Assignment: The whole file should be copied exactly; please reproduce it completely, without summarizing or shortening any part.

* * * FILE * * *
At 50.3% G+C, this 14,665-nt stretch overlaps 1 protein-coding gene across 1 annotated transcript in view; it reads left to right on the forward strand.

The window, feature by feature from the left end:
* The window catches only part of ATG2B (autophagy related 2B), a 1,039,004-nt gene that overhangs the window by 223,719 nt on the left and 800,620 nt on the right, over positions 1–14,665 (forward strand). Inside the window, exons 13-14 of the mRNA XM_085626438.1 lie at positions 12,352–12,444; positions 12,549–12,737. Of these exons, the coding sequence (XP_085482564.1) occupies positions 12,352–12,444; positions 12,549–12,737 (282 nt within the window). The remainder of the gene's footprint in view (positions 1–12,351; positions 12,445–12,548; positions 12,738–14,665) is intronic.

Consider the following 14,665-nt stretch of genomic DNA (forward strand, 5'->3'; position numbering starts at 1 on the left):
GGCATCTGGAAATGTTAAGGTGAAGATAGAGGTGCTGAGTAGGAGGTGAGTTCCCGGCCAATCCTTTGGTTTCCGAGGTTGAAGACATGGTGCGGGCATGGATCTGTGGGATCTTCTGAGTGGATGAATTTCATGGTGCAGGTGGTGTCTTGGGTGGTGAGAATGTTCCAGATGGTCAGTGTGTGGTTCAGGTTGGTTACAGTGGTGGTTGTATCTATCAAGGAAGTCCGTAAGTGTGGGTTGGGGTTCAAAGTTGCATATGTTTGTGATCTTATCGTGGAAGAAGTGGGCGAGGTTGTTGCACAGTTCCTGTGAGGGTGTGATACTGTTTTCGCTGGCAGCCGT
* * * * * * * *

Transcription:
At 50.3% G+C, this 14,665-nt stretch overlaps 1 protein-coding gene across 1 annotated transcript in view; it reads left to right on the forward strand.

The window, feature by feature from the left end:
* The window catches only part of ATG2B (autophagy related 2B), a 1,039,004-nt gene that overhangs the window by 223,719 nt on the left and 800,620 nt on the right, over positions 1–14,665 (forward strand). Inside the window, exons 13-14 of the mRNA XM_085626438.1 lie at positions 12,352–12,444; positions 12,549–12,737. Of these exons, the coding sequence (XP_085482564.1) occupies positions 12,352–12,444; positions 12,549–12,737 (282 nt within the window). The remainder of the gene's footprint in view (positions 1–12,351; positions 12,445–12,548; positions 12,738–14,665) is intronic.

Consider the following 14,665-nt stretch of genomic DNA (forward strand, 5'->3'; position numbering starts at 1 on the left):
GGCATCTGGAAATGTTAAGGTGAAGATAGAGGTGCTGAGTAGGAGGTGAGTTCCCGGCCAATCCTTTGGTTTCCGAGGTTGAAGACATGGTGCGGGCATGGATCTGTGGGATCTTCTGAGTGGATGAATTTCATGGTGCAGGTGGTGTCTTGGGTGGTGAGAATGTTCCAGATGGTCAGTGTGTGGTTCAGGTTGGTTACAGTGGTGGTTGTATCTATCAAGGAAGTCCGTAAGTGTGGGTTGGGGTTCAAAGTTGCATATGTTTGTGATCTTATCGTGGAAGAAGTGGGCGAGGTTGTTGCACAGTTCCTGTGAGGGTGTGATACTGTTTTCGCTGGCAGCCGT